More about RADAR.
More about RADAR.
By using data from the radar site weather forecasters can make quick forecasts. Let's get technical. They use computers to help them interpret the data retrieved by the radar equipment. How? You might ask...
They get a more complete convection picture, detect violent systems and update warnings when time is of the essence. But how do they make sense of these illustrations and radar system weather images?
After coming out of the radar site, signals are normally reflected by dense things in the air. Targets such as falling precipitation, airplanes, swarms of insects or birds and so forth.
We care mostly about precipitation which gives us these weather pictures. And radar processing systems have advanced algorithms to convert returned signal strength to precipitation intensity.
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The processor uses a few technical assumptions about the physical characteristics of the beam and the target(s). Then a crude mathematical relationship translates
reflectivity to precipitation rate.
The weather-radar-conversion mathematics formula looks at the reflectivity. That is, ratio of reflected to broadcast signal.
The reflectivity, given in decibels (dBZ), is the ratio of the incoming reflected power flux to the initial power sent out. Flux is power per unit area, the amount of energy passing through a certain area in a specified amount of time.
After that, the program multiplies by a scaling constant. Its value depends on a multitude of factors. Often, these formulae carry the names of the researchers who devised them, such as Marshall-Palmer (where perceived reflectivity is proportional to droplet diameter to the 6th power and the dielectric constant of the targets squared, weighted by a drop size distribution) and Srivastave. They are not deadly accurate, but useful nonetheless.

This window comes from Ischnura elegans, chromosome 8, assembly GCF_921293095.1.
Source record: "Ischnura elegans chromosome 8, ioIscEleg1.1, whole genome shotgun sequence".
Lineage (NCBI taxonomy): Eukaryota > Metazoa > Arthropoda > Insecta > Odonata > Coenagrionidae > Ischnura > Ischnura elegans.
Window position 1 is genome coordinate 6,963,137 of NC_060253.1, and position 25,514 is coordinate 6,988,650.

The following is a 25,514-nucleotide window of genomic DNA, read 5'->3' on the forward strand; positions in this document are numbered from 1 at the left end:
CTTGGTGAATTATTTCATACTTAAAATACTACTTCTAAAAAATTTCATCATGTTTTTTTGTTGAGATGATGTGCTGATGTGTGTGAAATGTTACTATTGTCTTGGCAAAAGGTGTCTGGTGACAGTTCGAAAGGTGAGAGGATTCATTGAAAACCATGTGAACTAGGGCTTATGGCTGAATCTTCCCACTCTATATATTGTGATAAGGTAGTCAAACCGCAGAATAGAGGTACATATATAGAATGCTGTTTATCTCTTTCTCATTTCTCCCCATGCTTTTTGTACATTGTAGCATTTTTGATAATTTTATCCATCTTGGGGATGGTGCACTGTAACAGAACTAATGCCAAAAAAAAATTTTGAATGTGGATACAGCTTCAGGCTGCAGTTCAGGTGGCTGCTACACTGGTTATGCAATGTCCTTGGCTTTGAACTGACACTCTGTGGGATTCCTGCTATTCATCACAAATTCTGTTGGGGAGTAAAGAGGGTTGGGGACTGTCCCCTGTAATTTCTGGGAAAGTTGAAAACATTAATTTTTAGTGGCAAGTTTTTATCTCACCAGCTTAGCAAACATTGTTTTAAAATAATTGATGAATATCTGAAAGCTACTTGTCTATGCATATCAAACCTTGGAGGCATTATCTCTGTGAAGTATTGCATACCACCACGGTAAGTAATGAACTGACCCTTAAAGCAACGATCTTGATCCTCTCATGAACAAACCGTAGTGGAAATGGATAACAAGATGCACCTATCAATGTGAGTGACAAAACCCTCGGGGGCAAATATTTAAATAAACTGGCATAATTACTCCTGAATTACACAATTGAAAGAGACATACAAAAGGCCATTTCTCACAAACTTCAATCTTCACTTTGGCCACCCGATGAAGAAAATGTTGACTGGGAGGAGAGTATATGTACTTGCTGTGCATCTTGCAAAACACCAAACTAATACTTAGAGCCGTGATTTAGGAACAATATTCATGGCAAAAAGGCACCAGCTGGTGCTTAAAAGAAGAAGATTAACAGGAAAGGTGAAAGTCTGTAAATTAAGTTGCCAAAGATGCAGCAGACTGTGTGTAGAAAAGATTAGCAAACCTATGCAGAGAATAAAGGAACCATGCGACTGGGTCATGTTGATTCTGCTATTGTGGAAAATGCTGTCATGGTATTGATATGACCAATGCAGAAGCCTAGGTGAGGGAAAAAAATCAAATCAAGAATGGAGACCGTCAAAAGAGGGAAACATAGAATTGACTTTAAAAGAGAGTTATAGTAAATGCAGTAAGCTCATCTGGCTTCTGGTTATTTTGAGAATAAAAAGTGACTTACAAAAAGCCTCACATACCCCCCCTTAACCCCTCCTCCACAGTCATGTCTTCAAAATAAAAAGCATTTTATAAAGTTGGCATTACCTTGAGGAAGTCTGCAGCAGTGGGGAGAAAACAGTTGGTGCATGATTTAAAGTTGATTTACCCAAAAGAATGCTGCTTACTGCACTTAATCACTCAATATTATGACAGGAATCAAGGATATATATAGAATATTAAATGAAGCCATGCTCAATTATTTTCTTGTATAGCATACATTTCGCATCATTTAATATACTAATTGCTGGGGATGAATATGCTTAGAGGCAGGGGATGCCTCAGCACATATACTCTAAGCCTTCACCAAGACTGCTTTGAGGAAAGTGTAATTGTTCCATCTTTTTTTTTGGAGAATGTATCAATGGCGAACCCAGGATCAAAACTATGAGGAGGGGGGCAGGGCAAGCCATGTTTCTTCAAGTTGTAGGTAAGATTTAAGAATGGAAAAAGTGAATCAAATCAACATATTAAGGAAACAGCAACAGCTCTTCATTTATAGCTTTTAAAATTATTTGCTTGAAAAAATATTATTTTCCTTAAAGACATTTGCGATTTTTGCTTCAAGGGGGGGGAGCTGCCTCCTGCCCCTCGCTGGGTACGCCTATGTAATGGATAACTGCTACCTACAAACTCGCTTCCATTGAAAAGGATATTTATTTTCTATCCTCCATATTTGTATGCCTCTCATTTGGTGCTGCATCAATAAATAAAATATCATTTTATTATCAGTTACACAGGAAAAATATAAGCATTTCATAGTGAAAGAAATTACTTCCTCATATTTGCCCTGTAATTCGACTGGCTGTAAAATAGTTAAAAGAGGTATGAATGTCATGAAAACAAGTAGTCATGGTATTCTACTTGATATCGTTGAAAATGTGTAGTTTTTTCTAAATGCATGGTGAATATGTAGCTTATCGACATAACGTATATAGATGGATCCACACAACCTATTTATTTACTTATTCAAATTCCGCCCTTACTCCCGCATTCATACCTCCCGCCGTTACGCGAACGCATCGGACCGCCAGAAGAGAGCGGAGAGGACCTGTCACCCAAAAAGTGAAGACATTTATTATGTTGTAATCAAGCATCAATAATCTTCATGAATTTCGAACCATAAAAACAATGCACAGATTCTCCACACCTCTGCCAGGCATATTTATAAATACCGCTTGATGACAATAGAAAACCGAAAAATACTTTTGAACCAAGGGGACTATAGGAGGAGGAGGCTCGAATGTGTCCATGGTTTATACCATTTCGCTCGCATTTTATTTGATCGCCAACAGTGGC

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Here is a list of values used by the U.S. Government (NOAA) to convert radar site weather data to meaningful rainfall rates. 25 mm is about one inch.
One thing to note. An increase of 10 on ANY decibel scale, where the units start with dB means the intensity of the reflected radiation is TEN TIMES more powerful. That does not mean the storm is 10x stronger, just the incoming power.
At least that's what some people think. Do you think math helps us to understand our world? Succeed at work? Use a computer?
You bet. That reminds me, it can help make you a better gambler if you're so inclined.
What's the most important thing math helps you with?
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Producing Weather Forecasts Not rated yet
The literature gives a good description as to the systems used in monitoring the incoming weather. I do not believe that the information content is too …
MAthematical Precitions of Weather Not rated yet
I think the article is overly technical. It jumps straight into formulas or jargon right away and doesn't do an especially good job of giving these terms …
Interesting Not rated yet
This article was very interesting. It does get a little technical for lower grade levels, but anyone interested in Math from the higher high school grades …
Math's Pluses and Minuses Not rated yet
Well, math helps with a lot of things. For instance, it helps a mind more able to solve problems if it can convert a problem into a math problem. Different …
Very technical, a litle difficult to understand Not rated yet
This article is very technical. It talks about math but doesn't give very much information about the actual math involved. It talks about the formulae …
What happens if there are two storms in a line? We call it attenuation. The closer cell makes it difficult, even impossible, for the storm chasers to see the further one clearly on the weather radar. See the example circled below.
Enhanced absorption and scattering here cause us to lose more power. In this case, the radar site weather information becomes reduced or even totally obscured.